So what is happening with Mental As Anything these days? “The line-up we have now has been fairly solid for about the last 5 years now. It’s exciting looking back but then we’ve got to look forward because we’ve just put out two albums and we’re concentrating really on playing our songs… trying to play as well as we can. For this century, that’s been our guiding light, to play the songs as well as we can. Martin and I particularly feel very grateful for the fact that we can go to lots of places around Australia and people will know our songs. They mightn’t know that we’ve recorded them or whatever, but then they recognise it, and they go ‘Oh, that one!’ They have a recognition for it. And it makes it very easy for a band to do that because we have been playing in the band for all these years and we know what it means for people to identify with music. We don’t want to let that go. We think it would be silly to let that go. We’re very fortunate in having that. What it means is that people know our music. That’s why we want to keep playing it because people seem to find it ‘special’ and it’s very flattering!”
Aria awards aside, Greedy counts the time he first heard ‘Nips Are Getting Bigger’ on the radio as one of the highlights of his career. “That was a major thing. That was huge. That was a pretty good feeling.” But there was a downside to fame. “Because we had success on the radio with that song, we couldn’t get any work anymore because people thought we’d be too expensive because we were on the radio, so we had to go from the advantage of being an Arts School band and having this ready made crowd to go back into the pubs and play to people we didn’t even know. So that was an important time that I remember.”
He ponders for a moment before adding “And I remember when ‘Live It Up’ went to No. 3 in the U.K… that was a special moment. It had been a hit in Australia but nobody was interested over there and in Europe. Then, when Crocodile Dundee came out, our record company over there said ‘Let’s put the poster on the single pack. After that, it was a huge hit. So we were very grateful to have a bit of a go around there. And ‘Too Many Times’ was a hit in Canada back in 1982. It was an unexpected hit. It was popular with the college kids and after that, because of that, we tried to get on a tour over there and Men At Work kindly put us on their tour and we toured Canada and America in 82 and again in 83. We’ve done a lot of that sort of touring.”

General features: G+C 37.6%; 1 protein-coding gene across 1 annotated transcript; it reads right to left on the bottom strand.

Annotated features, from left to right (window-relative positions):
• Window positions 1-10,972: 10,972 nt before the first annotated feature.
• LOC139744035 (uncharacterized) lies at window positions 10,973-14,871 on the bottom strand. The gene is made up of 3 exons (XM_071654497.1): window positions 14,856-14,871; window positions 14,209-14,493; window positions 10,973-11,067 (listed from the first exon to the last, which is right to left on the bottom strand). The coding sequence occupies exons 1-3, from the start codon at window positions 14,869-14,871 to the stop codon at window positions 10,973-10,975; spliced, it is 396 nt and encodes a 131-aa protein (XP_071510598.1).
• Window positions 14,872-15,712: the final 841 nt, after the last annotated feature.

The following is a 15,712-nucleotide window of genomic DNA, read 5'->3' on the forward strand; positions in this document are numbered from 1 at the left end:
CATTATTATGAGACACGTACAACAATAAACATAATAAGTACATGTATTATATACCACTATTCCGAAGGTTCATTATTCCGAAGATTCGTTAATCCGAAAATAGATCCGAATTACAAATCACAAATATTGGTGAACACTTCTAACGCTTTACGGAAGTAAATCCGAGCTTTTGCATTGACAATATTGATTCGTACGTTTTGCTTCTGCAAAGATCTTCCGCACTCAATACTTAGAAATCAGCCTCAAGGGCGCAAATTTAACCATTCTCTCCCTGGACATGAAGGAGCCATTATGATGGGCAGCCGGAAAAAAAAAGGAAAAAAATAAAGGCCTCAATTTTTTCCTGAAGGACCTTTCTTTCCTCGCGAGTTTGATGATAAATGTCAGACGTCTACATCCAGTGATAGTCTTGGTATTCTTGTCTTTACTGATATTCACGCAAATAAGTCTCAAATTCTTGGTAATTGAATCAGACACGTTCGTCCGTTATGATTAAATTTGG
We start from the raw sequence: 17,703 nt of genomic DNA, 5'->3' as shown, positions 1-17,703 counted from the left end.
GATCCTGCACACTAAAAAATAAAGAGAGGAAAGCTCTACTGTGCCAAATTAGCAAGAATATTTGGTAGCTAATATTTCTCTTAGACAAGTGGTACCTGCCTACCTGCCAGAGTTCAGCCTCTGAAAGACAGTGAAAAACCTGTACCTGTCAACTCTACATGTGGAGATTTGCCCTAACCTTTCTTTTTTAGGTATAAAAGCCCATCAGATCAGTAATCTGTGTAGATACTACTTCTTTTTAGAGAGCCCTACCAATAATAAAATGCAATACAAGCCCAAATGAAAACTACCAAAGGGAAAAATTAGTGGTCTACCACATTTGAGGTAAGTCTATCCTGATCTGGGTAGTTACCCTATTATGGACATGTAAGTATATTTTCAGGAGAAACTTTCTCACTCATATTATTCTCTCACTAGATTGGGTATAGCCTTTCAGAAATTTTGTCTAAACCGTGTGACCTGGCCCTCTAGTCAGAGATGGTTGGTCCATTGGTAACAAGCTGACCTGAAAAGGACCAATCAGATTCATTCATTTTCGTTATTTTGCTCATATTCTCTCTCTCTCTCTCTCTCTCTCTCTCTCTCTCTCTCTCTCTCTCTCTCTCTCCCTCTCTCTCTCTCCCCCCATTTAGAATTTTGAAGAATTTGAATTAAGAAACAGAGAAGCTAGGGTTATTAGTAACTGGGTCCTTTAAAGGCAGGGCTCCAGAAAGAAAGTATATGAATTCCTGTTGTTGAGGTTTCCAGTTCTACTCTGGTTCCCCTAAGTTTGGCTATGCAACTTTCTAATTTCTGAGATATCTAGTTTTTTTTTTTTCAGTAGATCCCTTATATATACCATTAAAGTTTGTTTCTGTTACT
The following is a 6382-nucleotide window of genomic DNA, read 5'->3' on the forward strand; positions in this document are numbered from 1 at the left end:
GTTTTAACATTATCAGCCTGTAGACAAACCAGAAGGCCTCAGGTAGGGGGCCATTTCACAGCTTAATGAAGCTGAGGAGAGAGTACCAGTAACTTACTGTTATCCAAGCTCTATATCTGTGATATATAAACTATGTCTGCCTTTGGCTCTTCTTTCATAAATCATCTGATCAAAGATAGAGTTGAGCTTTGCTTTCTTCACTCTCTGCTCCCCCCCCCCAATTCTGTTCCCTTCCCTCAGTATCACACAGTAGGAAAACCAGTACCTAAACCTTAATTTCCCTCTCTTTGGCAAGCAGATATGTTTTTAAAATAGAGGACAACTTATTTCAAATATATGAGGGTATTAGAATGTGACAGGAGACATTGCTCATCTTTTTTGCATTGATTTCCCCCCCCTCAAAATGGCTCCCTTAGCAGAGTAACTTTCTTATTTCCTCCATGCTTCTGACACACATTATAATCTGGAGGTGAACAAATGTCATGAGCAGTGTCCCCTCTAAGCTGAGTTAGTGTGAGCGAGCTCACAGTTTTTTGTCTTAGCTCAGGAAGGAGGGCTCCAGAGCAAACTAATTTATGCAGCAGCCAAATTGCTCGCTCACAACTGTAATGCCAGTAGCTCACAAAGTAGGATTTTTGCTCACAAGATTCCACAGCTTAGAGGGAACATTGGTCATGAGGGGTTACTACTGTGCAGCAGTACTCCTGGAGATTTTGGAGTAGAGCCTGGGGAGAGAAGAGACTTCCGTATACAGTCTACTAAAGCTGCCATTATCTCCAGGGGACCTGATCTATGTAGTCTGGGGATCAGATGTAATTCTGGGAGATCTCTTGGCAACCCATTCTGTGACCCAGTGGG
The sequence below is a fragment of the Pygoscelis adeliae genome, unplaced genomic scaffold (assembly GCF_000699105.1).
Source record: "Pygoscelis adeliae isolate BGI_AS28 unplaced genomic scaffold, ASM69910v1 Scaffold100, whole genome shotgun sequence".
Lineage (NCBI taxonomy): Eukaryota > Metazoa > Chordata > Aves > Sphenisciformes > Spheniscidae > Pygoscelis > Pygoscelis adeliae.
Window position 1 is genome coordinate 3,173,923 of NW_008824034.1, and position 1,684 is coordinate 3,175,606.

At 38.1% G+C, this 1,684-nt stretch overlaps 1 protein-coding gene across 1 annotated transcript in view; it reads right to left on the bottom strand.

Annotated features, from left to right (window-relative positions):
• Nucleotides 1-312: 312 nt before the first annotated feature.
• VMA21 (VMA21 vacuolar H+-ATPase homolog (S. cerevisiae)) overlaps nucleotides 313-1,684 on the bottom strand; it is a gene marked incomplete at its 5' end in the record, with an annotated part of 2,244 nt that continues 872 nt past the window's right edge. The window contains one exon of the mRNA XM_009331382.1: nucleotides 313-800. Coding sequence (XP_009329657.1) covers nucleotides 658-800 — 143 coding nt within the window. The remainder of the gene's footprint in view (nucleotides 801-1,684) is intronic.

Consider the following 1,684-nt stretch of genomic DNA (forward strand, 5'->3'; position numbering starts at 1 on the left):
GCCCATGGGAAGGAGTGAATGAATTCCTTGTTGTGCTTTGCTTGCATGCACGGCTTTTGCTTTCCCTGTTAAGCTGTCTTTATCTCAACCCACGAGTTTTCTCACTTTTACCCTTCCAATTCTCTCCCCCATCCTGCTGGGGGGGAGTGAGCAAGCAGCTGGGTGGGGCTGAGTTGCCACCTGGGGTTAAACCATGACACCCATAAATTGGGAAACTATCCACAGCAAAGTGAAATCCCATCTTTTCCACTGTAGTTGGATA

While touring North America gave them some great exposure, Greedy has some reservations about the band’s acceptance in the U.S.A. “America’s too big to swallow. I think our sense of humour’s not quite understood in America.” He believes, though, that the Canadians are on the same wavelength as us. “It’s the Commonwealth sense of humour .. they just know .. they just know it… but then I think that we did learn that, sometimes, it’s good not to be hugely successful because all of the rock and roll excesses that seem to go on and these really long American tours, playing 6 or 7 nights a week and driving long (distances). You can kill yourself! So we’ve never spent more than two and a half months overseas. And we’ve only done that three times that I can remember. The rest of the time we’ve come home to our families and the way the music industry is, it’s just mainly weekend stuff. You might get some work during the week but it’s mainly weekend stuff. It means you can have a bit of a family life and then you pack the bag and get in the car or on the plane on the weekend and I find it’s quite a sustainable lifestyle.”
This year has also seen the release of two new albums for Mental As Anything. “Essential As Anything” is a greatest hits collection and includes a DVD featuring 37 clips of the band. Greedy explains that they had to redo the sound on many of these clips as the quality had deteriorated over the years. “The strange thing about that, I was looking at You Tube because they’ve got the Hall Of Fame stuff on You Tube somewhere and I was looking at our clips and they had one that had ‘Enhanced Sound’ and I thought ‘They’ve already put it on You Tube to replace the other bootleg they’ve got on there.’” He shrugs his shoulders in feign defeat. “But, what can you do?”
The band’s first studio album for several years, ‘Tents Up’, was also released in June. Why did this album take so long?
“Because we still do about a hundred and thirty shows a year so we’d do it in between until it was right and then one record company we were on was swallowed up by another record company and that’s been happening for years.” Greedy explains, “But also we wanted to make sure it was right because we’re getting a bit older now, getting a bit fussier about promoting songs because people expect to hear the songs that are played on the radio and we’re quite happy to give it to them but it’s good to do some new songs. But what we feel is that, if we feel confident with them that people are going to accept them in some way. That’s a challenge though.”
Last updated by Sharyn Hamey Sep 21, 2009.